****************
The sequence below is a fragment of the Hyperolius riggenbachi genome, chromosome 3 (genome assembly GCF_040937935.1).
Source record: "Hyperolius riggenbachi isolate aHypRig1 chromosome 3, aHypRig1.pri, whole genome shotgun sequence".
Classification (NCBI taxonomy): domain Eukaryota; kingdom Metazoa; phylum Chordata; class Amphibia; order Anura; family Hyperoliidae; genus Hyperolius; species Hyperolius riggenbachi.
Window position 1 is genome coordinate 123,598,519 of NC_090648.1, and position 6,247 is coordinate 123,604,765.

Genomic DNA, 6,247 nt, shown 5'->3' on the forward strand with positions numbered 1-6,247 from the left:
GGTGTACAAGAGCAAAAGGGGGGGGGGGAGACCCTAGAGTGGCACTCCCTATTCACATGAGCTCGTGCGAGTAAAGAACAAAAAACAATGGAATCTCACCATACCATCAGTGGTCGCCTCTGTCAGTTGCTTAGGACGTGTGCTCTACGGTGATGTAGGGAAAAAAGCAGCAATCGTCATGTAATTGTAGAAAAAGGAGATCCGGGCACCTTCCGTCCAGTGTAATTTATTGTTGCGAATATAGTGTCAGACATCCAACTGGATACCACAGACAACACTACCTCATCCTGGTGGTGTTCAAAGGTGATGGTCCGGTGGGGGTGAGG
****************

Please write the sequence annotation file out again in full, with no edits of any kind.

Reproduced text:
The sequence below is a fragment of the Hyperolius riggenbachi genome, chromosome 3 (genome assembly GCF_040937935.1).
Source record: "Hyperolius riggenbachi isolate aHypRig1 chromosome 3, aHypRig1.pri, whole genome shotgun sequence".
Classification (NCBI taxonomy): domain Eukaryota; kingdom Metazoa; phylum Chordata; class Amphibia; order Anura; family Hyperoliidae; genus Hyperolius; species Hyperolius riggenbachi.
Window position 1 is genome coordinate 123,598,519 of NC_090648.1, and position 6,247 is coordinate 123,604,765.

Genomic DNA, 6,247 nt, shown 5'->3' on the forward strand with positions numbered 1-6,247 from the left:
GGTGTACAAGAGCAAAAGGGGGGGGGGGAGACCCTAGAGTGGCACTCCCTATTCACATGAGCTCGTGCGAGTAAAGAACAAAAAACAATGGAATCTCACCATACCATCAGTGGTCGCCTCTGTCAGTTGCTTAGGACGTGTGCTCTACGGTGATGTAGGGAAAAAAGCAGCAATCGTCATGTAATTGTAGAAAAAGGAGATCCGGGCACCTTCCGTCCAGTGTAATTTATTGTTGCGAATATAGTGTCAGACATCCAACTGGATACCACAGACAACACTACCTCATCCTGGTGGTGTTCAAAGGTGATGGTCCGGTGGGGGTGAGG